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MGG: Waking up to a familiar landscape
By M.G.G. Pillai

16/11/2001 12:36 am Fri 2001/11/2001111501.php3


Thursday November 15

Waking up to a familiar landscape

M.G.G. Pillai

1:08pm, Thu: It is an open secret that those who sit for public examinations could, for a fee, get the question papers in advance. The authorities turn a blind eye, if only because those who set the papers often held special coaching classes and give out as test questions what they would answer in the examinations.

In some instances, this was officially encouraged, like those who took the special university entrance examinations in Malaysian universities. My sons, when they sat for the SPM and STPM, would tell of the examination papers that could be got for a price.

I saw several papers, well after the result, and for which parents paid RM200 and more per paper. It is now taken as granted that the SPM and STPM papers are routinely leaked, and nothing is done about it.

It affects other examinations, too. There is not one public examination for which one cannot buy the examination papers in advance. This may not be true in every case but the average is good enough for a sub-industry to develop.

The authorities do not seem to care; they insist the papers are prepared in high secrecy, and do not investigate further. The papers are bought and sold well before they are due, and no one bothers about it.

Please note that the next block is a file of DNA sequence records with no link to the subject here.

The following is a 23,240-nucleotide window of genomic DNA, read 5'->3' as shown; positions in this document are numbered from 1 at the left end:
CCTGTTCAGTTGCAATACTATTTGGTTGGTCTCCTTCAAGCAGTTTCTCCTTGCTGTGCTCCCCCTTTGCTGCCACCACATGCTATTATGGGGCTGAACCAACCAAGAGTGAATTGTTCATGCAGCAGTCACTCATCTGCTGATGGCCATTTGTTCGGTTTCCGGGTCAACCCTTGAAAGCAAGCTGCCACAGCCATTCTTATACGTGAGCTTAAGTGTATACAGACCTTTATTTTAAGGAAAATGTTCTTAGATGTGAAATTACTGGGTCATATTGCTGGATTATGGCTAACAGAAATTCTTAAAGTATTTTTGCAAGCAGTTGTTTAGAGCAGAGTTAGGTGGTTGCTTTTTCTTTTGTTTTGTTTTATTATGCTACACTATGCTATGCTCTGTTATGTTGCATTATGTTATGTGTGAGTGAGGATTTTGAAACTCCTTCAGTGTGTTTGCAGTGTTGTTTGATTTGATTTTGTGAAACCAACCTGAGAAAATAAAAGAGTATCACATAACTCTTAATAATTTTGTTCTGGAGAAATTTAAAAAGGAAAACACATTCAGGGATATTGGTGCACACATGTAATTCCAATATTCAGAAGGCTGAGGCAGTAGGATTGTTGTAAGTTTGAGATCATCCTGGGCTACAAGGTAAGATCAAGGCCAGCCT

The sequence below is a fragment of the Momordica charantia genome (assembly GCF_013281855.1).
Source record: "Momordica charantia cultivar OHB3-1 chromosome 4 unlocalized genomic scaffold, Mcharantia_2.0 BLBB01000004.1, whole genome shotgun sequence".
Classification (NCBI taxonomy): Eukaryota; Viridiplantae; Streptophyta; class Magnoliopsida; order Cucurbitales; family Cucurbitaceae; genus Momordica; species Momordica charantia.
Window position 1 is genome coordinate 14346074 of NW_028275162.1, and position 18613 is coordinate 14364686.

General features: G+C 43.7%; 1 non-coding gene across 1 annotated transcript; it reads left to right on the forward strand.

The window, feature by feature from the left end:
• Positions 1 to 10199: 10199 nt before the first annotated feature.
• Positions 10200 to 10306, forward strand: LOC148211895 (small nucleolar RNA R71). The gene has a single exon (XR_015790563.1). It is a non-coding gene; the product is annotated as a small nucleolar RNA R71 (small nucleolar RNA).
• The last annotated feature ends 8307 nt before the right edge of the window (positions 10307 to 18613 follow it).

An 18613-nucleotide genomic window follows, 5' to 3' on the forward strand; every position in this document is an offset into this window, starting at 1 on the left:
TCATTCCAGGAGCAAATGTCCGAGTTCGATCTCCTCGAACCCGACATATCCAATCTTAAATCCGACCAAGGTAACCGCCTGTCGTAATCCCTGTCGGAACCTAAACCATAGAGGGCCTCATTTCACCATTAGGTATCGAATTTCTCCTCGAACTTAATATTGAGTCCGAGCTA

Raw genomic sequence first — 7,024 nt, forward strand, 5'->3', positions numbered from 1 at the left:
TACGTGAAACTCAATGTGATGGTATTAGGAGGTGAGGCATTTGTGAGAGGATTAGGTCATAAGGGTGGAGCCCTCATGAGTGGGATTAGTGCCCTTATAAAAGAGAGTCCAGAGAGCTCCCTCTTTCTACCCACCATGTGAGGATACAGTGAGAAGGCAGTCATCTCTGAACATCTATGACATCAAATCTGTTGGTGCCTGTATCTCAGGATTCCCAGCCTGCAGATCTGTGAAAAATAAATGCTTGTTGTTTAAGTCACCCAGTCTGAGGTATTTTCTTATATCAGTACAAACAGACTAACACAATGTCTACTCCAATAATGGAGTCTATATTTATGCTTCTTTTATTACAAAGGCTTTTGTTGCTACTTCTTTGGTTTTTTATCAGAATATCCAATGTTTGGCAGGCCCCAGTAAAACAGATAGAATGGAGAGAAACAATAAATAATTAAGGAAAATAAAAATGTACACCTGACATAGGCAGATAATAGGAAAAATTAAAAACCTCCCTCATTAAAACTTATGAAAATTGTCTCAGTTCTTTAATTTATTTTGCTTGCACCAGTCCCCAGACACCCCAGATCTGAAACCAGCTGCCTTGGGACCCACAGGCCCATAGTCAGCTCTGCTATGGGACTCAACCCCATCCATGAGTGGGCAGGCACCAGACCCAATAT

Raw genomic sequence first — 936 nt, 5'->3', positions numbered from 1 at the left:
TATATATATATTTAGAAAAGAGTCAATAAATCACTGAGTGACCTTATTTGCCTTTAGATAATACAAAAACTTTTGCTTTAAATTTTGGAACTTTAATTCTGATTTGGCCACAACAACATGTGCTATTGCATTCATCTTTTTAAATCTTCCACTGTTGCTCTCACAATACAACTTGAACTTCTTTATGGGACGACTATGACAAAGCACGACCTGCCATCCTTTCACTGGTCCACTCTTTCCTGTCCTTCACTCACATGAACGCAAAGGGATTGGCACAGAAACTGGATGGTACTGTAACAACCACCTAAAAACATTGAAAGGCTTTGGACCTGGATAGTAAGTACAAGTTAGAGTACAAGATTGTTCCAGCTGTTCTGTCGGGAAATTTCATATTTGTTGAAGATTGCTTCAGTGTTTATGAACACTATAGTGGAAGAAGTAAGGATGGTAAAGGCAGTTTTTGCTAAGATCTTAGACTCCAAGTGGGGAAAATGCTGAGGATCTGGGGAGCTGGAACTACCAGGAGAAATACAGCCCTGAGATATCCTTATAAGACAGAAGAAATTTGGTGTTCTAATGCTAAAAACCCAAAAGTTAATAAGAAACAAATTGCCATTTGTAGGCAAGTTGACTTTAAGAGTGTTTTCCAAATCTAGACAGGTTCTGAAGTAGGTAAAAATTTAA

Beyond reproach

It has become part of the landscape. The authorities spring to action when this practice is highlighted. As on Oct 29, when the Malay Mail reported that question papers for the Certificate of Legal Practice, which law graduates from foreign and private educational institutions must obtain before they could practise law, in July had been leaked. And had been for years.

Few pass it the first time they sit; many get through only after their third or fourth attempt. This puts tension amongst the lawyers-to-be so high that they resort to bribery: the papers are not cheap but cost less than if they had to re-sit.

So, the Malay Mail report shocked many, said what most knew, but it passed without comment, as if the paper was naive to have reported what everyone else knew.

Not one minister called for an inquiry. Whether a Keadilan official called another a "pariah" in a closed-door meeting was deemed more important for them to comment. Apart from a few questions from opposition leaders as Lim Kit Siang of the DAP, it was ignored, until the Legal Profession Qualifying Board decided to punish those who sat for the CLP this year - those who passed or referred in one or two subjects - by ordering them to resit. But it did not say what it would do to check the persistent belief that the questions are routinely leaked and available at a price.

The CLP is to restrict new lawyers by making their entry as difficult and unfair as is possible. Nothing wrong with that. You must be prepared to pay the price, and that the examinations would be fair and above board. If they are not, as now, it denies you the constitutional right to property, which includes the right to earn a living.

This is why qualifying boards jealously regard their right to decide who could join the profession or trade. And why entrance to one is jealously guarded as a privilege. But you are right to assume they would conduct their affairs beyond reproach. The Legal Profession Qualifying Board did not. Why did they overreact to a press report, when they would surely have known of what it now wakes up to for years.